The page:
And Kravitz finally notes, “More than a century ago, Ewry jumped higher and longer than any NFL prospect in the history of testing. None have come close.”

The big name at the London Olympics this year is Michael Phelps, who is trying to win his tenth individual gold medal and his 20th medal overall. There is a dispute about how many gold medals Ray Ewry won early in the twentieth century. His supporters say ten. The International Olympic Committee recognizes eight because two of the medals were won in Athens in 1906, the year of the Intercalated Games.

Back in the early days of the Olympics, the International Olympics Committee scheduled the “Second International Olympic Games in Athens” for 1906. The Intercalated Games were created by the IOC to be held in the home city of the Olympics, Athens, between the quadrennial games. Olympic medals were given to Ewry for winning the standing long jump and the standing high jump (there was no standing triple jump then or in 1908, Ewry’s last Olympics). The sad thing is that today’s IOC does not recognize the games that yesteryears’ IOC created and recognized and therefore does not recognize two of Ewry’s ten medals.

But there remain some vestiges of those non-recognized 1906 games. They were the first games to have an Olympic Village where Ewry and the rest of the athletes lived during the games. Ray Ewrey likely marched in the first opening ceremonial march of national teams into the stadium as a separate event. The 1906 games also saw the first raising of national flags to celebrate the home nations of winning athletes. And they were the first to hold a closing ceremony.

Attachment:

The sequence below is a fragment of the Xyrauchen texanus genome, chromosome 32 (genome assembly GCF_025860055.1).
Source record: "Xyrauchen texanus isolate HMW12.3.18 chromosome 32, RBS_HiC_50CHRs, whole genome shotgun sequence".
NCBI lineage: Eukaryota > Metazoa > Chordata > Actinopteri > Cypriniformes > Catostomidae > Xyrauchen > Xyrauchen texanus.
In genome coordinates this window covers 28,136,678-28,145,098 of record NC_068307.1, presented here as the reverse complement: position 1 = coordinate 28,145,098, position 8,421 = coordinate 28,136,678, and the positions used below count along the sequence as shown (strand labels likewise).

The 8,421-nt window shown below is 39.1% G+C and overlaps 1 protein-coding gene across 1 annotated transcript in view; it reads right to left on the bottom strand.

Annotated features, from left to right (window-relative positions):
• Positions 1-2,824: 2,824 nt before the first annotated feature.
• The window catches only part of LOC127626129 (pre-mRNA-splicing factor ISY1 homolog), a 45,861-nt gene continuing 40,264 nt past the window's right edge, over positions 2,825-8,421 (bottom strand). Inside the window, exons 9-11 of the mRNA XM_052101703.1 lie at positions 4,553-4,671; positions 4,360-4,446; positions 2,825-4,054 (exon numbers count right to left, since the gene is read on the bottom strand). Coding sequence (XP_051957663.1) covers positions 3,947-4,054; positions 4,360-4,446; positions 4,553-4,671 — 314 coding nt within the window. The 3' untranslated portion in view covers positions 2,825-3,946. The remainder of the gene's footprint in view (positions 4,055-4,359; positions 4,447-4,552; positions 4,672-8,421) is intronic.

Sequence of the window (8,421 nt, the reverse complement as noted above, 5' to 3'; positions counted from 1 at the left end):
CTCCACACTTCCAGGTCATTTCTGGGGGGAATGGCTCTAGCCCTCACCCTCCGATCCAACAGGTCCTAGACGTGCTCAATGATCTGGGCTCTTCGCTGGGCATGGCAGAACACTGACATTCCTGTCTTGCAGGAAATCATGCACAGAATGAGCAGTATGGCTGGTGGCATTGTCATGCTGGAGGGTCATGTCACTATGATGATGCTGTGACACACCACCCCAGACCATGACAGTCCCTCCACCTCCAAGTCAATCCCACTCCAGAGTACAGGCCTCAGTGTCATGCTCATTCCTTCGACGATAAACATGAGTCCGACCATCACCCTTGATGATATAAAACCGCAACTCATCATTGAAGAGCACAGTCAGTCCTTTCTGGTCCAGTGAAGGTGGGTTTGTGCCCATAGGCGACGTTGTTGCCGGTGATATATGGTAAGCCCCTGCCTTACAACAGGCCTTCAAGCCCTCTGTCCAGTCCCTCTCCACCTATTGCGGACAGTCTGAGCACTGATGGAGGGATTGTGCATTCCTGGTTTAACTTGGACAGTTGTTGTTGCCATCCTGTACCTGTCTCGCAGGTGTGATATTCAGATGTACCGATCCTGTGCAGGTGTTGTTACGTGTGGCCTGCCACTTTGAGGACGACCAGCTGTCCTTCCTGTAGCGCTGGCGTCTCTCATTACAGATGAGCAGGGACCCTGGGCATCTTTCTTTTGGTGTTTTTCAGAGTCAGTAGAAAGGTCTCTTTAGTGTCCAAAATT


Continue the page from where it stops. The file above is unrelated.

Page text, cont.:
None of that is good enough for the IOC of today, however. So officially, Ray Ewry had eight individual gold medals. Unofficially he had ten. Michael Phelps started the XXX Olympiad with nine individual golds.

One other thing about Ewry that makes his story especially impressive.

Ray Ewry was left an orphan when his alcoholic father took off and his mother died of tuberculosis. He was still a baby when he contracted polio that left his legs paralyzed. When he was a teenager a doctor prescribed some leg exercises for him. In time he was able to walk with crutches. But that wasn’t enough. By the time he became a college student at Purdue, Ray Ewry was walking. And jumping. He became an international star. The French called him “the frog man” because of the way he squatted before launching his six-foot-two body over high jump bars or into sand jumping pits.

He won his three standing events in the 1900 Olympics and duplicated the feat in St. Louis in 1904, picked up two more in 1906 and his final two in 1908. By then he was about 35 years old, an engineer working in New York. He was about two weeks short of his 64th birthday when he died in 1937.